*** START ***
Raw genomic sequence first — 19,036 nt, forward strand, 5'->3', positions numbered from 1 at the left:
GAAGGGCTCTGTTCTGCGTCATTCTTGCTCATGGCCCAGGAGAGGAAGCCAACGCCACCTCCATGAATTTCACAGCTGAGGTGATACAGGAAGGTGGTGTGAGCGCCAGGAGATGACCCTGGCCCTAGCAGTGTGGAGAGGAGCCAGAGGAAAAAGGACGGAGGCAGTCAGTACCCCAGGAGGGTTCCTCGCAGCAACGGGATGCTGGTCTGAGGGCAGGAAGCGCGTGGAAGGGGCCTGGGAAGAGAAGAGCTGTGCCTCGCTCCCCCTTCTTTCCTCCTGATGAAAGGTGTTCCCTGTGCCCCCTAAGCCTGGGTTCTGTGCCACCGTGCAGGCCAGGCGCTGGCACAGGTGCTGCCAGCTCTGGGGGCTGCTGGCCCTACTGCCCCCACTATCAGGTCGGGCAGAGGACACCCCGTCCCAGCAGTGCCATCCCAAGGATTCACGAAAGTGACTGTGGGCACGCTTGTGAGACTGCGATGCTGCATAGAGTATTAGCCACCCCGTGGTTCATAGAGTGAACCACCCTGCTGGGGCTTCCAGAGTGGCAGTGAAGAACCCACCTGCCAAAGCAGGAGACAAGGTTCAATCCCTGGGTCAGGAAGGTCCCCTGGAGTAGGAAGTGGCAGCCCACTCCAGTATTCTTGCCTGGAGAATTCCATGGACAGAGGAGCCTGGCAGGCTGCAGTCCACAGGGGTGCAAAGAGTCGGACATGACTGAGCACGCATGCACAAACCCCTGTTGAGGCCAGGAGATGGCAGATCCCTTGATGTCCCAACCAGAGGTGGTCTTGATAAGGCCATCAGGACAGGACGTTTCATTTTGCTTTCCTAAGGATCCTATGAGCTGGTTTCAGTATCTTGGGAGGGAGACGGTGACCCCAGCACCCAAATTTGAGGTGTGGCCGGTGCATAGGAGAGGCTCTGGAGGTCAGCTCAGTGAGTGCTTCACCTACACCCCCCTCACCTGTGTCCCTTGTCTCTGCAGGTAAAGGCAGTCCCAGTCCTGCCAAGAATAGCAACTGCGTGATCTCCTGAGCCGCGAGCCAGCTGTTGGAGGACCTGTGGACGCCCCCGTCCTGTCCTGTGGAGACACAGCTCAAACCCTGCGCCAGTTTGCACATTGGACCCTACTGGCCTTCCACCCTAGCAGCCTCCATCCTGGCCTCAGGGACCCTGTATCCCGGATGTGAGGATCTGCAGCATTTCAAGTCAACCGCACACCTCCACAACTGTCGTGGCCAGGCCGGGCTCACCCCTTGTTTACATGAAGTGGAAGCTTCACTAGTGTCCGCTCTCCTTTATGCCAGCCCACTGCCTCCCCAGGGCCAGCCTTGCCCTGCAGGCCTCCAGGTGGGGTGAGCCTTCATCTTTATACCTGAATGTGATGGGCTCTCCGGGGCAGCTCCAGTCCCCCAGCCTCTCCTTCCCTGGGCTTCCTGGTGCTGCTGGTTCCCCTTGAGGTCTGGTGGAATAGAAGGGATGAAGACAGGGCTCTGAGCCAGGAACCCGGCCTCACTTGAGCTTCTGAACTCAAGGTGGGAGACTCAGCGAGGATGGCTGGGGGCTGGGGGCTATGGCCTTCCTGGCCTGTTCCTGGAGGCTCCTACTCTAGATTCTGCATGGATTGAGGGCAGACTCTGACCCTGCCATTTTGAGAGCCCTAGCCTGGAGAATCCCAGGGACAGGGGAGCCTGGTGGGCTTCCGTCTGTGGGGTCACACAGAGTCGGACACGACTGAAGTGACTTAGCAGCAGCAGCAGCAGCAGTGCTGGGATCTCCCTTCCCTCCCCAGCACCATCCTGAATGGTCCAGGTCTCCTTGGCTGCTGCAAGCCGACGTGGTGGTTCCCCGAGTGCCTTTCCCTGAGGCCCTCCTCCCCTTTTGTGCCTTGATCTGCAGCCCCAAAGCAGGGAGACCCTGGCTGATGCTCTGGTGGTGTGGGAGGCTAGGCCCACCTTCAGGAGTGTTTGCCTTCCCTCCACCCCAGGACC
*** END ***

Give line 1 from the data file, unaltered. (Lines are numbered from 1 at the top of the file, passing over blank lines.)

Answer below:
Raw genomic sequence first — 19,036 nt, forward strand, 5'->3', positions numbered from 1 at the left: